Options For Trying To Prevent Disabling Injuries and Disease

We're compiling this directory to provide you with additional information and insights from various sources to help you make more informed choice for prevention of chronic conditions or injuries. While no one can predict whether certain options will be effective for each individual person, they can be a starting point for dialogue with your personal health professionals in trying to minimize the risk factors for injury and disease.

Please visit often as we add to what will be a growing database of information designed to help you make informed prevention choices.

Disabled Because Of A Texting Driver

Loretta Strong is living proof of the dangers of texting while driving. The Michigan woman and her husband Clarence were driving to Indiana for visit their daughter Tracy. But the trip was suddenly and tragically interrupted.

A teenage-girl who was texting while driving crossed the median and hit the Strong's Buick Rendezvous which flipped five times, leaving Loretta hanging from her seat belt. Clarence said he didn't even see the girl coming. A truck driver who had been traveling the same route narrowly avoid getting hit by the same girl.

The teen walked away from the accident and her only punishment was a fine and points on her license.


For Loretta, the consequences were much more serious. The teen's foolish actions left Loretta paralyzed and confined to a wheelchair with 24 hour care. She suffered fractures to her ribs, sternum and leg as well as a C2 spinal fracture.

Loretta has become another unnecessary statistic - a disability that didn't need to happen. 

She and her husband want to see stronger penalties for texting while driving and it may soon be outlawed in Michigan. However, word seems to be that the proposed legislation lacks any serious consequences because the texting while driving will be treated as a secondary offence.

Statistics show texting while driving has become a deadly problem. A Virginia Tech Transportation Institute study concluded that commercial truck drivers who text while behind the wheel raise their risk of crashing by 23 times, or 2,300 percent.

 Dontdriveandtext.org ranks the danger as high as drunken driving. The site adds that cell phone use is responsible for 2,600 fatalities and 300,000 collisions each year.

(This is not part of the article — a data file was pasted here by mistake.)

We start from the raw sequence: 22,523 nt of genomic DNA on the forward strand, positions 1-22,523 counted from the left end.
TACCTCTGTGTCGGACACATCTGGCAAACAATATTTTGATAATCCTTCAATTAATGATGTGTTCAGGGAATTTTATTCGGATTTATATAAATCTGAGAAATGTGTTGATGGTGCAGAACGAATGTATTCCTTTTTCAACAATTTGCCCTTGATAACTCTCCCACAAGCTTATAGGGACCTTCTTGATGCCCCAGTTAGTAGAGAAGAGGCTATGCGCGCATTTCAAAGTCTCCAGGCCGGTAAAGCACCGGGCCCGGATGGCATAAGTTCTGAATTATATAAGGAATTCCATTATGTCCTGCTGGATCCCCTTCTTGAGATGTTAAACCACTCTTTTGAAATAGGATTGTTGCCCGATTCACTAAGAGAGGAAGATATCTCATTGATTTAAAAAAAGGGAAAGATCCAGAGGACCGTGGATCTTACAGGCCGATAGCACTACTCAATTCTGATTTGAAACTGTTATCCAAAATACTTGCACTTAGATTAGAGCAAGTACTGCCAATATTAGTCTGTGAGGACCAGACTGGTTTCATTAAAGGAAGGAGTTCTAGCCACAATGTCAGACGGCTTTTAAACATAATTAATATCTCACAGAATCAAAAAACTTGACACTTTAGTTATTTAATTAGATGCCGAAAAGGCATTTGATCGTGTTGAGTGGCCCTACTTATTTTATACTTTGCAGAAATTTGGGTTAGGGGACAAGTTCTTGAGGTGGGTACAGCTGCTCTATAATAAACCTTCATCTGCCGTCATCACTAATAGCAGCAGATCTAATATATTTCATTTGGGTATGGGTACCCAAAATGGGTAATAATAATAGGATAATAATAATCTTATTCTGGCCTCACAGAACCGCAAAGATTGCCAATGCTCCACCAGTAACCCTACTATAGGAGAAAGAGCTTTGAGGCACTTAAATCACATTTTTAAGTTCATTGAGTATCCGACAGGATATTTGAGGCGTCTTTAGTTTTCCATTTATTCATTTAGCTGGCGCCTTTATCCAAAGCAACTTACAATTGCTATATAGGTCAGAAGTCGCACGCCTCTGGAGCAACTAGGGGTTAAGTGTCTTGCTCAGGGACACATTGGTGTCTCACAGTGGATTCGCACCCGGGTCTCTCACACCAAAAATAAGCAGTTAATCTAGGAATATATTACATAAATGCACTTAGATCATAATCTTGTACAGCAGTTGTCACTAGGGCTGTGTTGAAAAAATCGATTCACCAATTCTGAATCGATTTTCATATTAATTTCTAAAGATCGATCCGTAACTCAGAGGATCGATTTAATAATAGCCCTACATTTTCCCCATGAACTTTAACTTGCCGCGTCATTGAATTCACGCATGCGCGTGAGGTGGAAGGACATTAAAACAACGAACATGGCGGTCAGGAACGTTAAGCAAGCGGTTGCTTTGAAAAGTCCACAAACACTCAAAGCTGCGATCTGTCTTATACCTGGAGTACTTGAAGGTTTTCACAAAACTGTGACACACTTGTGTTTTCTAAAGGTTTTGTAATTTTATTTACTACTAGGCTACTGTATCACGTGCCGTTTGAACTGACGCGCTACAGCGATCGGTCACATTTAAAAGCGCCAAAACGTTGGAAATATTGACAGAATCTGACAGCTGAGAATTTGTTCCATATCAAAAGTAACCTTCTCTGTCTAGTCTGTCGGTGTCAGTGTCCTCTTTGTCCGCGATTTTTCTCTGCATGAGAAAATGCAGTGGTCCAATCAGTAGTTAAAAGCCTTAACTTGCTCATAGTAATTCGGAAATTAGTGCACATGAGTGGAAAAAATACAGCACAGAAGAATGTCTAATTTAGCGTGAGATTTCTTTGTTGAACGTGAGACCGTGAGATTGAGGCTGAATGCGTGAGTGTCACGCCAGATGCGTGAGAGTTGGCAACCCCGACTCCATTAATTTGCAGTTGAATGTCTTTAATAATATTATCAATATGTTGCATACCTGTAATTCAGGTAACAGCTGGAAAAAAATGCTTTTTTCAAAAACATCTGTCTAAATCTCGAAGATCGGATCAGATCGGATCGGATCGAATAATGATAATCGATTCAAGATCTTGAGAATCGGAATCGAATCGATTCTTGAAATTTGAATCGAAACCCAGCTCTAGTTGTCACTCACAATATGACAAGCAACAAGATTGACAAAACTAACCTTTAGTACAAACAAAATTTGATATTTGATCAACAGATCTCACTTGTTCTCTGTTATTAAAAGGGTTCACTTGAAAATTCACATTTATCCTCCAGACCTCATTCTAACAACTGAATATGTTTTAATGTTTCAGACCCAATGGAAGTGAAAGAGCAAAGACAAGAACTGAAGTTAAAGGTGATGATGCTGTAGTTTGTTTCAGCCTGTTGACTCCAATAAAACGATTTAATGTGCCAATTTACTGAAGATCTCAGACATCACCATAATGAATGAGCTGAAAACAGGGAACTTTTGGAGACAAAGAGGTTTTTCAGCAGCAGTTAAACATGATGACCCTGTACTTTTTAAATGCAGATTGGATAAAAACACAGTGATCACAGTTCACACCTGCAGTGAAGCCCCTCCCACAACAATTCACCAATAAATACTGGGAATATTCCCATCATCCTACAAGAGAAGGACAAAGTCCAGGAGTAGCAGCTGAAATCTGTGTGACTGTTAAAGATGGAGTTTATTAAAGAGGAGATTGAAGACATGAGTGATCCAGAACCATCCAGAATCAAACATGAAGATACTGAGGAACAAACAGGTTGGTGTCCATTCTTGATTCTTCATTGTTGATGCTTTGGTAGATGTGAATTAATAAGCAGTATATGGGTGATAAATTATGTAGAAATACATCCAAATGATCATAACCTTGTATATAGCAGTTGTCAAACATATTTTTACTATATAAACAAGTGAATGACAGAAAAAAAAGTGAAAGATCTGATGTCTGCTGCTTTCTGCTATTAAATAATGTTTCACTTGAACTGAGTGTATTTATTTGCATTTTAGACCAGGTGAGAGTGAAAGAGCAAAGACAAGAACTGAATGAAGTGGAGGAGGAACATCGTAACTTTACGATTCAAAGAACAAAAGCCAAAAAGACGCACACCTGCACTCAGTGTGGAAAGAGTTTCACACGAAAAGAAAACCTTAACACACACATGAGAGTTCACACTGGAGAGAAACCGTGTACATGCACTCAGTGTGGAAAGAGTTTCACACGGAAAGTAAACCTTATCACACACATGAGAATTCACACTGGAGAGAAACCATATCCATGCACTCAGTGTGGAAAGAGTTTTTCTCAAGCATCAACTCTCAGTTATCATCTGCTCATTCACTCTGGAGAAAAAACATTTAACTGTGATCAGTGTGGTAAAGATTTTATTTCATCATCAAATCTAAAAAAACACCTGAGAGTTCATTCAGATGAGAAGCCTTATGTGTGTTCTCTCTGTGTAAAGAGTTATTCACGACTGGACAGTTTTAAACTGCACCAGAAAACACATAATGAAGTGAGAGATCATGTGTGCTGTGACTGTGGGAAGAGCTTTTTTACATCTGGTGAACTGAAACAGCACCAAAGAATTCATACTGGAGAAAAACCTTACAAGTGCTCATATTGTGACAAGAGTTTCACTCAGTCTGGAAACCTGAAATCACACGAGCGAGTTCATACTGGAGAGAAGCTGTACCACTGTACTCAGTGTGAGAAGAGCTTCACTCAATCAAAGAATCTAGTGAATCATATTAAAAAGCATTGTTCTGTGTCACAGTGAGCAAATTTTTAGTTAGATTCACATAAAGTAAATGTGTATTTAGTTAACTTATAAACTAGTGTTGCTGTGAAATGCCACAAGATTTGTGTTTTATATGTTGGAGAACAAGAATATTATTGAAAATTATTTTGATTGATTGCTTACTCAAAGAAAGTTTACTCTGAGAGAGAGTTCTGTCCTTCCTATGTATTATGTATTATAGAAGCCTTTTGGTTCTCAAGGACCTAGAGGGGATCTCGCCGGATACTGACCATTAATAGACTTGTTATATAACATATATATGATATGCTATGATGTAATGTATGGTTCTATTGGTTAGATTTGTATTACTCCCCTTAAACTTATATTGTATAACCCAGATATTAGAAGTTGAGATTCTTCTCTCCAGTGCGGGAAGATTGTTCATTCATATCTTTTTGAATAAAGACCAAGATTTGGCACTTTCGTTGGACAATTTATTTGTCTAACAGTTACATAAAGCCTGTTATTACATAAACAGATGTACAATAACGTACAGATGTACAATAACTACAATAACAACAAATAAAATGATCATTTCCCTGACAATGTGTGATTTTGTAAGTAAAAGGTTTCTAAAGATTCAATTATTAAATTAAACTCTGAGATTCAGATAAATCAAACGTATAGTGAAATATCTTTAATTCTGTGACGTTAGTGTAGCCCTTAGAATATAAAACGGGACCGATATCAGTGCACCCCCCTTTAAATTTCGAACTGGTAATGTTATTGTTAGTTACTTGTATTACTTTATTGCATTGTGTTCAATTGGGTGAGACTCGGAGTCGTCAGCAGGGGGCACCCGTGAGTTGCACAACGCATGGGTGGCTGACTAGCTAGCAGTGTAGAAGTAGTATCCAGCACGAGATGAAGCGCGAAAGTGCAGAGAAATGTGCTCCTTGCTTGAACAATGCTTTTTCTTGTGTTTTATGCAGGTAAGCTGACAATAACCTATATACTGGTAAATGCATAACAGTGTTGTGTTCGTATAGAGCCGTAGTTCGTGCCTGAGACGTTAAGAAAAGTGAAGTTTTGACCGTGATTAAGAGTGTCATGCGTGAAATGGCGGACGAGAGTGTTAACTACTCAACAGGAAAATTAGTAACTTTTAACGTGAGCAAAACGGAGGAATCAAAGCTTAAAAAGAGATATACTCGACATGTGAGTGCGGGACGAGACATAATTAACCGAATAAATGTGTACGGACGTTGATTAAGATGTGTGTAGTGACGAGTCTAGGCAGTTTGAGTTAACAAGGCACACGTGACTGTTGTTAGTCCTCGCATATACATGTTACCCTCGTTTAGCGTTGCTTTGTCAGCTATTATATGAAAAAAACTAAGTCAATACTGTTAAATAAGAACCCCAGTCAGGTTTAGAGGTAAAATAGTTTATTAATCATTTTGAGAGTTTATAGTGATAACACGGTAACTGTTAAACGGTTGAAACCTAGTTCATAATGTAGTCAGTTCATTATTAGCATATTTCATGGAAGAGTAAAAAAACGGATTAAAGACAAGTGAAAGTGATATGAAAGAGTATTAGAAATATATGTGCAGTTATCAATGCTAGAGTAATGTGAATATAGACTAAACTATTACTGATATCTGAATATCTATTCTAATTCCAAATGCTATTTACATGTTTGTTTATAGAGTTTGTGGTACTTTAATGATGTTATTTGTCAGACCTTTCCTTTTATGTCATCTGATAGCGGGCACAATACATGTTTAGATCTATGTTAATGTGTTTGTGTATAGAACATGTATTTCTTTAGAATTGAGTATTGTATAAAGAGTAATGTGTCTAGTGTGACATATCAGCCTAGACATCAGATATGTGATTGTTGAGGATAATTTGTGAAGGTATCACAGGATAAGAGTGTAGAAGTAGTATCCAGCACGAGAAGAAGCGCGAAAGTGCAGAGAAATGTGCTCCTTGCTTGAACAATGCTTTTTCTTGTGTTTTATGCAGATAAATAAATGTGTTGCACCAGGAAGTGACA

And now Oprah Winfrey is drawing national attention to the problem.

She has created Oprah's No Phone Zone and has come up with a pledge to make people promise they will not text while driving and will pull over to the side of the road to use their phones.

A special edition of the 'Oprah' TV program marks National No Phone Zone Day on Friday, April 30th.

Oprah.com is showcasing  a collection of video interviews and features that put the spotlight on what they are calling 'America's New Deadly Obsession'.

Oprah drives home the deadly consequences of texting while driving by featuring vignettes of the innocent lives that have been lost.

The No Phone Zone pledge can be downloaded @Oprah.com

Loretta Strong hopes all of it will make a difference. It's been a slow and painful process. She spent months in the hospital and in long-term care, much of it in a haze due to painkillers and multiple surgeries. Misoni recalls a day when her mother began to ask about rustling sounds she was hearing. It came from autumn leaves in the wind.

Loretta was shocked to realize she had lost so many months in the hospital.

As she endures therapy to regain mobility and independence, Loretta is bringing some fight to the game with a message: Don't text and drive.

"I don't want people to feel sorry for me," but "my life has been put on hold. I'm not happy with that. I'm doubly imprisoned," she said.

"If I can make a difference in this, then that's what I want to do."

  Read and Watch More About The Dangers Of Texting While Driving

@DailyTribune.com: Read more about Loretta Strong's disabling encounter with a texting driver